A quick and simple scramble had us at the summit and settled down for lunch. All about us gloomy mist. And through that mist came voices. We waited but no one came; we discovered why a little later. As we sat there the mist began to slowly shred again and the ridge below us materialised; it was exactly what we’d come here to see. The path below stretched away like a tight rope, along the very edge of an overhanging cliff top the supporting walls of which plunged into a precipice, sheer for a thousand feet or more.
Just ahead rose the strange pillar of Lord Berkeley’s Seat, a huge nipple of sandstone topped by a platform not much larger than the proverbial postage stamp. Lord Berkeley, an Irish philosopher and old time mountaineer, had sat there after his own ascent, his feet dangling over seven seconds of free fall. After making the easy scramble onto said tiny platform we were content just to sit there and shiver, our feet firmly rooted to the spot.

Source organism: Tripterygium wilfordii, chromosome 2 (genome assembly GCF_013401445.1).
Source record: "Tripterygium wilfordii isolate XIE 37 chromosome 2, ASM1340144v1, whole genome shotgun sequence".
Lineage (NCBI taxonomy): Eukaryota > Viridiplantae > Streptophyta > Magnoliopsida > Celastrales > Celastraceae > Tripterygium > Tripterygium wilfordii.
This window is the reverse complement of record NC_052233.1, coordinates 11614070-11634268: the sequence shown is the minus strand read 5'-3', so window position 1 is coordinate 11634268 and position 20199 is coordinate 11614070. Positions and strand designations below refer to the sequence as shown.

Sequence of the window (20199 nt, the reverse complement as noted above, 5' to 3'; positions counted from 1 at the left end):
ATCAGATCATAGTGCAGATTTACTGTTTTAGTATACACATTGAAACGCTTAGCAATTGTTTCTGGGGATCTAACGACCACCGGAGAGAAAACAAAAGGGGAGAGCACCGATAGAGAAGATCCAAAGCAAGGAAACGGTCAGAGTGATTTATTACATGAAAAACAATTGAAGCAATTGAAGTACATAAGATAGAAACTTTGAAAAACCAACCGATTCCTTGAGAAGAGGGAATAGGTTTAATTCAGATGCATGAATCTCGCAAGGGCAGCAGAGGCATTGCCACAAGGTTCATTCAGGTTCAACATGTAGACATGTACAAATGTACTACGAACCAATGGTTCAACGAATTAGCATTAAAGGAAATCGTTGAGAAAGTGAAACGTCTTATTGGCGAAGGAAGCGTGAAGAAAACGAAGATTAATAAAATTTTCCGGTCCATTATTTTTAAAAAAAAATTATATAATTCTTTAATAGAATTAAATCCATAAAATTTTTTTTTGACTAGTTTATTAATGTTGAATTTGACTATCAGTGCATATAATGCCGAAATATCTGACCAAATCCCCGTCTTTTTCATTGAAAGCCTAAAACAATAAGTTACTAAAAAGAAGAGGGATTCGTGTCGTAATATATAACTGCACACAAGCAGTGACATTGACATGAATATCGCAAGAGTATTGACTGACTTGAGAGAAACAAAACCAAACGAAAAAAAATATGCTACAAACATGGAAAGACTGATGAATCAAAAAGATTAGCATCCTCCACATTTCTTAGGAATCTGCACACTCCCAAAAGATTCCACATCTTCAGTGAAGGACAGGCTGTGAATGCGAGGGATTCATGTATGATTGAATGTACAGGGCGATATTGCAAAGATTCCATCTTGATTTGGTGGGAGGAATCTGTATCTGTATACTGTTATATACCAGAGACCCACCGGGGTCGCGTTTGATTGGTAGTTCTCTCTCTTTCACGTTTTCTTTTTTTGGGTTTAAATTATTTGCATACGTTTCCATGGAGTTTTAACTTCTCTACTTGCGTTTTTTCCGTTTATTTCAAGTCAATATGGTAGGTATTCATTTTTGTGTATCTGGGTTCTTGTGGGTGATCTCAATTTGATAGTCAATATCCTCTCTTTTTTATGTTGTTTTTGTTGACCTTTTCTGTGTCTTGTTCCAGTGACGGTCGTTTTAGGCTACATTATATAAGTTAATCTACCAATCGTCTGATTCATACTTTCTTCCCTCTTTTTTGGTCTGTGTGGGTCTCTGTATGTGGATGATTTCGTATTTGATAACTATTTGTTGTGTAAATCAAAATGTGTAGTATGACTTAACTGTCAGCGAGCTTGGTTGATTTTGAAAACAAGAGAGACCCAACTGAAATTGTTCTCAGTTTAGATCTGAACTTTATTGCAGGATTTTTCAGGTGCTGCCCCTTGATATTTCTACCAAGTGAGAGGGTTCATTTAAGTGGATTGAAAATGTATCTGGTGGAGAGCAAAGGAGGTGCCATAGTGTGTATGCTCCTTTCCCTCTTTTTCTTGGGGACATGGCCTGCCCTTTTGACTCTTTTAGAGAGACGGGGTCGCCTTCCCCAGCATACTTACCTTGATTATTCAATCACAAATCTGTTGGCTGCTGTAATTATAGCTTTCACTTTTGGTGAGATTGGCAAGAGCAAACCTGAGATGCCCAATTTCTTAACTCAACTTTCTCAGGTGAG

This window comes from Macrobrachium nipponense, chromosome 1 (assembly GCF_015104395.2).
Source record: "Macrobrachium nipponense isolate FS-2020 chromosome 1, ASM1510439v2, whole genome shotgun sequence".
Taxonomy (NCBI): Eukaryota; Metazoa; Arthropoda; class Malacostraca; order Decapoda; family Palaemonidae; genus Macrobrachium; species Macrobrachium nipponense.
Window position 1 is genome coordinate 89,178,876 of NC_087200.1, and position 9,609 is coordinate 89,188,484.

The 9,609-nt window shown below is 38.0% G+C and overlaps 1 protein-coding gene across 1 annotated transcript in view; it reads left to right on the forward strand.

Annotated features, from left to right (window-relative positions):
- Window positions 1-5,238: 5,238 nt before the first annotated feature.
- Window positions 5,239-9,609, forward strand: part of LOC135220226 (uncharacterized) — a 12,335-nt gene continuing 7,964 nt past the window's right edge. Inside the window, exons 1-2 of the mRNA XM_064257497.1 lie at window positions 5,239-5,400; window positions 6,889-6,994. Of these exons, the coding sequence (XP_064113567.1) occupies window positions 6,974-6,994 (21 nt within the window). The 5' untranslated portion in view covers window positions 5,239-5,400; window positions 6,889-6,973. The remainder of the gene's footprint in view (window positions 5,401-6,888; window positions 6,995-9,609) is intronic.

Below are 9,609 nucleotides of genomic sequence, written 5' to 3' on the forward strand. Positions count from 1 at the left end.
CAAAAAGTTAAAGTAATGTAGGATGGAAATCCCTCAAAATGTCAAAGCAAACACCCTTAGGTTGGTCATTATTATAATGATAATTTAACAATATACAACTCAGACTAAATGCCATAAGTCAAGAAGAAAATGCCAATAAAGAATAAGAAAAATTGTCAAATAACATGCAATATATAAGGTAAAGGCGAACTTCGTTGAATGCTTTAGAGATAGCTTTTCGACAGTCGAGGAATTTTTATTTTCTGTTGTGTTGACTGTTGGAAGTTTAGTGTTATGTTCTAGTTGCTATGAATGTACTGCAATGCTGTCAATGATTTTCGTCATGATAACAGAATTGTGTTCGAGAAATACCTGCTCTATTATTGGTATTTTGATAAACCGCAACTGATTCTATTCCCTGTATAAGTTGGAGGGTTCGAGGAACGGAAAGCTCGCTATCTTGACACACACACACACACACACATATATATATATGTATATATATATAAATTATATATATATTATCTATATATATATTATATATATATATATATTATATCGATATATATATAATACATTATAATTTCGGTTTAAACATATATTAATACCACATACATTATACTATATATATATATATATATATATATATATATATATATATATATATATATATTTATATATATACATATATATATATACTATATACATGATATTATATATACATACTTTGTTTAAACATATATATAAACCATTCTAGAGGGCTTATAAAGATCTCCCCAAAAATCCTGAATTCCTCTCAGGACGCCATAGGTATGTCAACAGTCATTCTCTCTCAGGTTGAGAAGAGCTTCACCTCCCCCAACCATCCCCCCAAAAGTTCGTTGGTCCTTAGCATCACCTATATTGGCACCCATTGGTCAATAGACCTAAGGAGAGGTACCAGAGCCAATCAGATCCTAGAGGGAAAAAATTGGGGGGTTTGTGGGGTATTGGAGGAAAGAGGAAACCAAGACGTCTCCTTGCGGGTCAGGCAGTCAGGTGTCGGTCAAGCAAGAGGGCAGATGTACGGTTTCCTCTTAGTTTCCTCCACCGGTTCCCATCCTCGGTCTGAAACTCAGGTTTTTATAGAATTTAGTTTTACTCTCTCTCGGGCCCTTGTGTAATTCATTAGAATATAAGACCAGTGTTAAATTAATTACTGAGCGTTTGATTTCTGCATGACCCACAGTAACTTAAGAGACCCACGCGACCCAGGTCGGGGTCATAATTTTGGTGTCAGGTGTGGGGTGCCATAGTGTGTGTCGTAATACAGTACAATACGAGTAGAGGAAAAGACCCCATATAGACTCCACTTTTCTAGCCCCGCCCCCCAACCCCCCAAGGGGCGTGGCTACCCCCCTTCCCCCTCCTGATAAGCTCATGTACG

Next came the Corrag Bhuidhe Pinnacles, a series of sandstone rock towers and turrets which provide an entertainingly airy scramble. These in turn are followed by the more dangerous Corrag Bhuidhe Buttress.
Now we found out where those voices had emanated from. As we climbed the first pinnacle we found ourselves virtually tripping over climbers who’d evidently approached from the opposite direction. Having finished with the traverse of the airy ridge they were draped around the base of their final pinnacle enjoying lunches of their own-even some of their belongings were posited in some of the deeper holds we were reliant on. We passed them by and got on with the airy traverse of An Teallach’s famous pinnacles. At times the scrambling was on the verge of hard, but always absorbing, demanding concentration, despite the fact that the mist hid the fearsome drops below our feet.